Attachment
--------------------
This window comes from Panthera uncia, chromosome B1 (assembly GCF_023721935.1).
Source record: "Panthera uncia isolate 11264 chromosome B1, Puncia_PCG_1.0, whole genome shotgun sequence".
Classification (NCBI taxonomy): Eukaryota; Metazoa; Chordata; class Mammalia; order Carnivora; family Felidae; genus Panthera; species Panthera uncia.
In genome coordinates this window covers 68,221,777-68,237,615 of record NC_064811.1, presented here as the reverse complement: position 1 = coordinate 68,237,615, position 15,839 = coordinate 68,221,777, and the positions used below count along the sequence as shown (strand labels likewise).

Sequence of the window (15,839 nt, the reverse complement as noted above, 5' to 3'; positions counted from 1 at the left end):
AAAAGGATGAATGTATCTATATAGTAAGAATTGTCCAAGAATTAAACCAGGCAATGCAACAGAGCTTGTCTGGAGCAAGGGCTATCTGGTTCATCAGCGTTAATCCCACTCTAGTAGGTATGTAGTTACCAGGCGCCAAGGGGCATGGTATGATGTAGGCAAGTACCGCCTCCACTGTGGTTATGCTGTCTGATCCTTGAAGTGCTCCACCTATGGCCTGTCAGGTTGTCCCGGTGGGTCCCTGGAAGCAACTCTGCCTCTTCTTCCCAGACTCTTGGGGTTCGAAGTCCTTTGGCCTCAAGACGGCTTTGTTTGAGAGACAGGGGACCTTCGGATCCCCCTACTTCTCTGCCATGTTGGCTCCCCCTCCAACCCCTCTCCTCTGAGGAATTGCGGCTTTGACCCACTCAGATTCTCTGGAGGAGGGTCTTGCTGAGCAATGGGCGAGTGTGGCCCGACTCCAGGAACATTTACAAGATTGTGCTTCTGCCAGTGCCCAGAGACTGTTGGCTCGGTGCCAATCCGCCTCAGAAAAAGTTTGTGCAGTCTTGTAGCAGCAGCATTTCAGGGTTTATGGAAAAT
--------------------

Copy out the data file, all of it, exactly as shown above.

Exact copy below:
This window comes from Panthera uncia, chromosome B1 (assembly GCF_023721935.1).
Source record: "Panthera uncia isolate 11264 chromosome B1, Puncia_PCG_1.0, whole genome shotgun sequence".
Classification (NCBI taxonomy): Eukaryota; Metazoa; Chordata; class Mammalia; order Carnivora; family Felidae; genus Panthera; species Panthera uncia.
In genome coordinates this window covers 68,221,777-68,237,615 of record NC_064811.1, presented here as the reverse complement: position 1 = coordinate 68,237,615, position 15,839 = coordinate 68,221,777, and the positions used below count along the sequence as shown (strand labels likewise).

Sequence of the window (15,839 nt, the reverse complement as noted above, 5' to 3'; positions counted from 1 at the left end):
AAAAGGATGAATGTATCTATATAGTAAGAATTGTCCAAGAATTAAACCAGGCAATGCAACAGAGCTTGTCTGGAGCAAGGGCTATCTGGTTCATCAGCGTTAATCCCACTCTAGTAGGTATGTAGTTACCAGGCGCCAAGGGGCATGGTATGATGTAGGCAAGTACCGCCTCCACTGTGGTTATGCTGTCTGATCCTTGAAGTGCTCCACCTATGGCCTGTCAGGTTGTCCCGGTGGGTCCCTGGAAGCAACTCTGCCTCTTCTTCCCAGACTCTTGGGGTTCGAAGTCCTTTGGCCTCAAGACGGCTTTGTTTGAGAGACAGGGGACCTTCGGATCCCCCTACTTCTCTGCCATGTTGGCTCCCCCTCCAACCCCTCTCCTCTGAGGAATTGCGGCTTTGACCCACTCAGATTCTCTGGAGGAGGGTCTTGCTGAGCAATGGGCGAGTGTGGCCCGACTCCAGGAACATTTACAAGATTGTGCTTCTGCCAGTGCCCAGAGACTGTTGGCTCGGTGCCAATCCGCCTCAGAAAAAGTTTGTGCAGTCTTGTAGCAGCAGCATTTCAGGGTTTATGGAAAAT